Sunday, May 4, 2014

What Should Terry Do?

If Terry McAuliffe were smart...A provocative thought I know, but as the state heads into the biggest Constitutional crisis since Massive resistance, I can’t help but wonder what would be the politically smart way for McAuliffe to extricate himself from a crisis he created. I have been following Virginia politics for 20 years now and I can't think of a comparable example of a Governor painting himself into a corner like this.

First, I don’t think he knows what he is doing. In an effort to energize his voters he promised that he would demand that the Legislature massively expand the popular welfare program, Medicaid. Liberals will always come out and vote for you if you promise to increase welfare, and in a tight race McAuliffe needed every liberal he could find. Terry was so adamant about the need to expand Medicaid that he said he would not sign a budget without it.

One of the knocks against candidate McAuliffe was that he had no experience in state Government. If candidate McAuliffe understood the way Virginia's budget process worked he never would have made such a promise, but his ego will be bruised if he backs down, so now like Thelma and Louise headed for the cliff its full speed ahead! A candidate should never make a promise he can't possibly keep. And if he does he should back away gracefully, and quickly.

Second Mistake. Not only will he not sign the budget, he promises to keep the Government open. Kind of hard to keep the government running without a budget. To do that he will have to appropriate money, which, he has no Constitutional authority to do.

Third mistake. McAuliffe underestimated the opposition of the Republican controlled House of Delegates. In my opinion the House is right to oppose such an idea, which in the long run would put the state budget in a perilous situation, and force major tax increases down the road. But it's not just the conservative base that is implacably opposed to expansion, it is also the public in general.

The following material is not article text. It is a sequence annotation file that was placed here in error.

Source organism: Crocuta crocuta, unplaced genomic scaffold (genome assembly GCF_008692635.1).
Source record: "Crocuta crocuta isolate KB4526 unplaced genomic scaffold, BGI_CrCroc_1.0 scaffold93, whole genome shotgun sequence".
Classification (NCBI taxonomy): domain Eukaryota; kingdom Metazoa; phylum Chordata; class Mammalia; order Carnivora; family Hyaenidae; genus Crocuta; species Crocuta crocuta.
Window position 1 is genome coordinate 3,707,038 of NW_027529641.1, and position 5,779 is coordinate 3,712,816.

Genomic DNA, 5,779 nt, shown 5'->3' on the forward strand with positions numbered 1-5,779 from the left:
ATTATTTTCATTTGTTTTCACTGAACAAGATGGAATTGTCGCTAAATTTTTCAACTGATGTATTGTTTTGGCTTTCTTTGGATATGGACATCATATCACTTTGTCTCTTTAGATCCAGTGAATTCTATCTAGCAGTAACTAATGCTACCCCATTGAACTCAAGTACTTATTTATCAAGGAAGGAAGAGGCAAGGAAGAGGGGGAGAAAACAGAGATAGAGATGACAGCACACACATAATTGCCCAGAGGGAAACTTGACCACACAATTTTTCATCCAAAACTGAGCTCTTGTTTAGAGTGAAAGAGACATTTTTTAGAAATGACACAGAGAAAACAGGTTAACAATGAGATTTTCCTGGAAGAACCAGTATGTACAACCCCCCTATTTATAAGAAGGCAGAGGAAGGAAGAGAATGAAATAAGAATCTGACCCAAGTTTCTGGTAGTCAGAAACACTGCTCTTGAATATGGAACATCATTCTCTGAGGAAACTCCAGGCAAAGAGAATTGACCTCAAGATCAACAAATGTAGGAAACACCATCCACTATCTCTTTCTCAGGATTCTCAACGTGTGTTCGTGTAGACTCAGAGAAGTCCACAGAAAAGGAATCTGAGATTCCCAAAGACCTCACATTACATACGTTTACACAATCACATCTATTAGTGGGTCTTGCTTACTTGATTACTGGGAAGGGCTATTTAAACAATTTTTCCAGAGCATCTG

Simply put, there is no reason for the House to approve such an idea. It is not popular in their districts and it is not good policy.

What should Terry do to get himself out of this mess?

First, sign a budget without Medicaid in it, but demand a special session to debate and vote on the Senate proposal. Then at the special session he can trot out every sad case in the state. Bring out a parade of sick Virginians that might possibly benefit from expansion. The GOP would then be on the defensive. It would no longer be about numbers, which favors the GOP, but it would become emotional, and feature real cases of Virginians in need. Emotion might trump fiscal sanity.

Now as a Republican, I give this good advice because I know Terry won’t do it. Instead he will go down a perilous road that offers no good options for a Governor.

To rule by executive order can’t work. Even if the public in general is ok with a Hugo Chavez like dictatorship, it still can’t work. Making the state run on a day-to-day basis with executive orders and emergency measures will just upset lots of people. Eventually, some court is going to rule he is out of bounds, and the public will turn on Terry. In addition, such a strategy will create bad blood on both sides of the aisle once the Constitution is restored, which will make it virtually impossible to govern for the next three years.

My guess is that Terry tries to single handily run the State. He will get his consigliere Herring to ok his decrees, and do what Lord Dunmore, the last Royal Governor did, rule the state by fiat.

We shall see.

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